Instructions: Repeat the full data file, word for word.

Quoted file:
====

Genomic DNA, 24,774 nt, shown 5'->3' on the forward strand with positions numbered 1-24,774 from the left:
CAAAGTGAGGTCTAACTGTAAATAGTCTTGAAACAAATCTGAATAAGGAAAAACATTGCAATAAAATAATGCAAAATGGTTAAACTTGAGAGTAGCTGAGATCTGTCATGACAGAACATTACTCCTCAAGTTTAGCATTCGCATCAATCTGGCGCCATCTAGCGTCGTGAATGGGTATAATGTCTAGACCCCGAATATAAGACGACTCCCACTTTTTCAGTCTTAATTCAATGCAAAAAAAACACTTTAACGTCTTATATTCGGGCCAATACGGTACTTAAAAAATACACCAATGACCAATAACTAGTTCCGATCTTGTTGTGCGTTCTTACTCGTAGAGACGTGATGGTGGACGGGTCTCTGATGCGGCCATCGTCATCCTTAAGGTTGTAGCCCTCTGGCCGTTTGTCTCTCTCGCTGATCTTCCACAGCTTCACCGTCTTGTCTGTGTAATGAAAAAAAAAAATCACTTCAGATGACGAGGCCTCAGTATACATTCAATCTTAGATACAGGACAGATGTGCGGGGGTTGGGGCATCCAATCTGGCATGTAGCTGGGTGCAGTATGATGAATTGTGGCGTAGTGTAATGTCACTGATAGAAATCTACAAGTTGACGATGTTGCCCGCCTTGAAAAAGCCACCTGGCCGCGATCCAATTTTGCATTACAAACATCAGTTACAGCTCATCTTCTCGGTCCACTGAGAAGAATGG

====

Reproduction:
Genomic DNA, 24,774 nt, shown 5'->3' on the forward strand with positions numbered 1-24,774 from the left:
CAAAGTGAGGTCTAACTGTAAATAGTCTTGAAACAAATCTGAATAAGGAAAAACATTGCAATAAAATAATGCAAAATGGTTAAACTTGAGAGTAGCTGAGATCTGTCATGACAGAACATTACTCCTCAAGTTTAGCATTCGCATCAATCTGGCGCCATCTAGCGTCGTGAATGGGTATAATGTCTAGACCCCGAATATAAGACGACTCCCACTTTTTCAGTCTTAATTCAATGCAAAAAAAACACTTTAACGTCTTATATTCGGGCCAATACGGTACTTAAAAAATACACCAATGACCAATAACTAGTTCCGATCTTGTTGTGCGTTCTTACTCGTAGAGACGTGATGGTGGACGGGTCTCTGATGCGGCCATCGTCATCCTTAAGGTTGTAGCCCTCTGGCCGTTTGTCTCTCTCGCTGATCTTCCACAGCTTCACCGTCTTGTCTGTGTAATGAAAAAAAAAAATCACTTCAGATGACGAGGCCTCAGTATACATTCAATCTTAGATACAGGACAGATGTGCGGGGGTTGGGGCATCCAATCTGGCATGTAGCTGGGTGCAGTATGATGAATTGTGGCGTAGTGTAATGTCACTGATAGAAATCTACAAGTTGACGATGTTGCCCGCCTTGAAAAAGCCACCTGGCCGCGATCCAATTTTGCATTACAAACATCAGTTACAGCTCATCTTCTCGGTCCACTGAGAAGAATGG